Martinsburg Printing Company celebrates 25 Years - WTRF 7 News Sports Weather - Wheeling Steubenville

Martinsburg Printing Company celebrates 25 Years

Posted: Updated:
Missy Sheehan / For The State Journal. Scott Schoppert, owner of Printing Impressions in Martinsburg, stands next to his original Heidelberg letterpress from 1955, which is still in use. Missy Sheehan / For The State Journal. Scott Schoppert, owner of Printing Impressions in Martinsburg, stands next to his original Heidelberg letterpress from 1955, which is still in use.
Scott Schoppert shows a piece that’s used along with his original 1955 Heidelberg letterpress to print numbers. Scott Schoppert shows a piece that’s used along with his original 1955 Heidelberg letterpress to print numbers.
  • BusinessBusinessMore>>

  • Union workers at Frontier OK 3-year contract

    Union workers at Frontier OK 3-year contract

    Monday, September 1 2014 12:17 PM EDT2014-09-01 16:17:18 GMT
    The new contract will expire in August 2017. It covers about 1,500 employees in 42 West Virginia counties.
    The new contract will expire in August 2017. It covers about 1,500 employees in 42 West Virginia counties.
  • Shale activity spurs WesBanco growth

    Shale activity spurs WesBanco growth

    Monday, September 1 2014 10:00 AM EDT2014-09-01 14:00:29 GMT
    Managing growth has been a problem for some companies in the shale gas region of West Virginia, leading WesBanco to provide services to help them.
    Managing growth has been a problem for some companies in the shale gas region of West Virginia, leading WesBanco to provide services to help them.
  • WV workforce lacks oil and gas expertise — for now

    WV workforce lacks oil and gas expertise — for now

    Sunday, August 31 2014 5:00 PM EDT2014-08-31 21:00:19 GMT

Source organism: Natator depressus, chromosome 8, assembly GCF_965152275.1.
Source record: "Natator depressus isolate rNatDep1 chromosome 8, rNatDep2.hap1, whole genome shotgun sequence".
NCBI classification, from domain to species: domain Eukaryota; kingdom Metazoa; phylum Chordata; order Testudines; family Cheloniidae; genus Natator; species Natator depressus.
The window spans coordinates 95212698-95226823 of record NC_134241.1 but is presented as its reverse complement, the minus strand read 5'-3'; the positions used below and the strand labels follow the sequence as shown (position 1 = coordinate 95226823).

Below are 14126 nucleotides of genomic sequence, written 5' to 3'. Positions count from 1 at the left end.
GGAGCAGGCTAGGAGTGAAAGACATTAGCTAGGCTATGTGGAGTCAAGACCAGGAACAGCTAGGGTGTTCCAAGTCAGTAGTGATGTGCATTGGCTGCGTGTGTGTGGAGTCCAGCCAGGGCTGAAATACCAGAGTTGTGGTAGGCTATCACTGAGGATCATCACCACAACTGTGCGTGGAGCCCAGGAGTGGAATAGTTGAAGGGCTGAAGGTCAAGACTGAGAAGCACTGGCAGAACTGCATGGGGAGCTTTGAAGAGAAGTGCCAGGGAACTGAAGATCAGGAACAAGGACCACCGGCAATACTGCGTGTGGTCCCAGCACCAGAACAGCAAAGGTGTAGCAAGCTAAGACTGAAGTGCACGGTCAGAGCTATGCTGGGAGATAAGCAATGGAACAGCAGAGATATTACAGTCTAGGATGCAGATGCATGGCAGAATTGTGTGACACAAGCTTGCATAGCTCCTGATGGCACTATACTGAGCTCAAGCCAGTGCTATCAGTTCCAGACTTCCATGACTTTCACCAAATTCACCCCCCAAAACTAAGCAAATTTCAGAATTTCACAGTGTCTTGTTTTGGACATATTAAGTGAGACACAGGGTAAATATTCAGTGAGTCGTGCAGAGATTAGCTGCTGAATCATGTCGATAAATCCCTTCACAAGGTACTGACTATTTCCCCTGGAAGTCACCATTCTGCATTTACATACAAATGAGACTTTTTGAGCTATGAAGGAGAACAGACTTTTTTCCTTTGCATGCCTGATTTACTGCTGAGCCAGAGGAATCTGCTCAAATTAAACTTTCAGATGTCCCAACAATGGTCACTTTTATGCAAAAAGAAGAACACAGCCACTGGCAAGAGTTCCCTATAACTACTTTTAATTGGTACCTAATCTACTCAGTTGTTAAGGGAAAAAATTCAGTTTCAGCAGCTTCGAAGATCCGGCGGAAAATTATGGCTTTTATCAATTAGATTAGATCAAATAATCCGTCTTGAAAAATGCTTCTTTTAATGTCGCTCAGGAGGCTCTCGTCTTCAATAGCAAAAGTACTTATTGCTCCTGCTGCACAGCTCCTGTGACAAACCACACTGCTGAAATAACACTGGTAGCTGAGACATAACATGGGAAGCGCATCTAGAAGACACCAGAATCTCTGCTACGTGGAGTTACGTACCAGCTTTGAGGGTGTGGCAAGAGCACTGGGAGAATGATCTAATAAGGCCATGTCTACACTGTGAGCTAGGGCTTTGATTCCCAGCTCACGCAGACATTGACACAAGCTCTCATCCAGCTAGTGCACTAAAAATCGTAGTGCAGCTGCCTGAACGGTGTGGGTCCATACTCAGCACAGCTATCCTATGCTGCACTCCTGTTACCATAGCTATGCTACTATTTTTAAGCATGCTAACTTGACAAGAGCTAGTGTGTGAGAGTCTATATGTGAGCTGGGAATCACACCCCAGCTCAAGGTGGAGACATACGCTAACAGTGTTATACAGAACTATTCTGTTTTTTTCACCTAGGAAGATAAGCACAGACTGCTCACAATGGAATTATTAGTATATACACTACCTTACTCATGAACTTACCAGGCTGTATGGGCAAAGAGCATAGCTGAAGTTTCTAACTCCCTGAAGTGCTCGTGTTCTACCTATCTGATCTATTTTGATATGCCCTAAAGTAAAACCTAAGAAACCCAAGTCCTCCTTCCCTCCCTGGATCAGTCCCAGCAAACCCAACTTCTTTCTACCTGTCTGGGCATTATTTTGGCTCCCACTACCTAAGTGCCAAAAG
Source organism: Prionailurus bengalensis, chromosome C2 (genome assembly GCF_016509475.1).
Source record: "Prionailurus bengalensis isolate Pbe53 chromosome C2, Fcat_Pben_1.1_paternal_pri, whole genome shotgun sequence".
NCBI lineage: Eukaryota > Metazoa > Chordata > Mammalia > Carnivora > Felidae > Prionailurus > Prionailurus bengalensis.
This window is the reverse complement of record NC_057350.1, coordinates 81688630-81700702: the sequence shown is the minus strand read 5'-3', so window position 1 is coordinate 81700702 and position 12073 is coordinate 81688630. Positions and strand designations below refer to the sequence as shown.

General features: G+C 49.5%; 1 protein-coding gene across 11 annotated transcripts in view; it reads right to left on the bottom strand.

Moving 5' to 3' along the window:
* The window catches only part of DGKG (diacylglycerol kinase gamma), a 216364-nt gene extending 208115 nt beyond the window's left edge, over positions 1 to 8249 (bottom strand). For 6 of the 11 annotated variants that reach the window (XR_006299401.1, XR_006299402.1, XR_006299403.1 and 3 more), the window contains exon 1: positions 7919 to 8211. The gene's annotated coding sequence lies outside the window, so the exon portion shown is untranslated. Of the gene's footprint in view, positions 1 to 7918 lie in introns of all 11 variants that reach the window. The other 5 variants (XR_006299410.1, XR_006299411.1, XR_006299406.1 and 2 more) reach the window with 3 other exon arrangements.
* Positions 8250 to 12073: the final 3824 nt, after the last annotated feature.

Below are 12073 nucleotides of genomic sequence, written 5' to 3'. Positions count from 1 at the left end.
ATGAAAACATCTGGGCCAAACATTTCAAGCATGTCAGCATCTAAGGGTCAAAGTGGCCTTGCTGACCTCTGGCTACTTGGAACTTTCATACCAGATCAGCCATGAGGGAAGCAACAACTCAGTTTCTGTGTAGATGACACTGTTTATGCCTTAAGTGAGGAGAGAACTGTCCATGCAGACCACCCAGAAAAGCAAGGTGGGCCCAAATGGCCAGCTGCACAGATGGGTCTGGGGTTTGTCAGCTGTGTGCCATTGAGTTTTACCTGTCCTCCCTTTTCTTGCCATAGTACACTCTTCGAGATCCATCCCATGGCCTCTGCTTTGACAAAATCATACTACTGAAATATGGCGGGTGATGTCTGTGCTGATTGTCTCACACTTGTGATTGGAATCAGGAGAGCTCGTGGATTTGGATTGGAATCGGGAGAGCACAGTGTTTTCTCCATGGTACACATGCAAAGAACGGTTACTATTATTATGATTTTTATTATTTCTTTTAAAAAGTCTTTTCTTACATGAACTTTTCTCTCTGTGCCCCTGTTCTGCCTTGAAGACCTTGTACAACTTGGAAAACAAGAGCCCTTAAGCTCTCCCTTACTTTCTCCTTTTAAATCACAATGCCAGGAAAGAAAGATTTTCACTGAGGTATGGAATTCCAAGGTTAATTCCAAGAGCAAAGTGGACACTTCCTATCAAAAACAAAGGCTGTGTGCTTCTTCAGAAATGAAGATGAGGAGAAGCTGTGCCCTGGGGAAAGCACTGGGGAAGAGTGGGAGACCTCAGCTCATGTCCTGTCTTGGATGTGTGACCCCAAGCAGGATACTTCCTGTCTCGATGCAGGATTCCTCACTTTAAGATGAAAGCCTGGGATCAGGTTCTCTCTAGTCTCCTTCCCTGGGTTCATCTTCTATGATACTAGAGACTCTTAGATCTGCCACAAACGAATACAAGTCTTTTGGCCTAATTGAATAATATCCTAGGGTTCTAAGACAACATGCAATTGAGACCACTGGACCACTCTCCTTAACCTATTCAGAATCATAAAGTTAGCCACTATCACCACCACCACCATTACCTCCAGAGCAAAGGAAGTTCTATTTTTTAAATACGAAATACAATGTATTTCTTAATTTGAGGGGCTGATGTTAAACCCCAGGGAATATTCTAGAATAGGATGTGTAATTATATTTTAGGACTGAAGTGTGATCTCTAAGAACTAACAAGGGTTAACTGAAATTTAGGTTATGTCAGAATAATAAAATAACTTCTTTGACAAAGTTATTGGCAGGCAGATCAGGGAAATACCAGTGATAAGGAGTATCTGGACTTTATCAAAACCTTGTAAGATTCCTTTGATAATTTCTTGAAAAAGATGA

Despite the relatively high amount of natural gas production in West Virginia, less than 3 percent of employees in some of the major occupations that make up the sector's workforce live in the Mountain State.
    Despite the relatively high amount of natural gas production in West Virginia, less than 3 percent of employees in some of the major occupations that make up the sector's workforce live in the Mountain State.

By MISSY SHEEHAN
For The State Journal

Scott Schoppert, owner of Printing Impressions in Martinsburg, has been in the printing industry for most of his life.

“I grew up in this business,” said Schoppert, whose father owned The Martinsburg News, a weekly newspaper and print shop in Martinsburg that closed several decades ago.

“I learned everything I know from just being there all the time,” he added. “Anytime I wasn’t in school, I was there.”

Though his father sold the shop before he was old enough to take over, Schoppert returned to the printing industry in high school when he began working for Martinsburg Printing Company, which also eventually closed. He worked there for five years, during which he attended the Woodland School of Photography in White Sulphur Springs and began shooting pictures of weddings and personal-injury photos for lawyers.

Schoppert left all that behind, though, when he opened his own shop, Printing Impressions, on May 15, 1989.

“I started my own place from scratch — no customers, no money,” Schoppert said. “Now, 25 years later, here I am.”

Today, Printing Impressions is a full-service printing, graphics and marketing services company located at 68 Reliance Road in Martinsburg.

Housed in a 4,000-square-foot-plus facility that Schoppert designed himself, Printing Impressions offers a wide variety of printing services, including stationery, newsletters, carbonless forms, point-of-purchase displays, window graphics, vehicle graphics, posters and banners, to name just a few.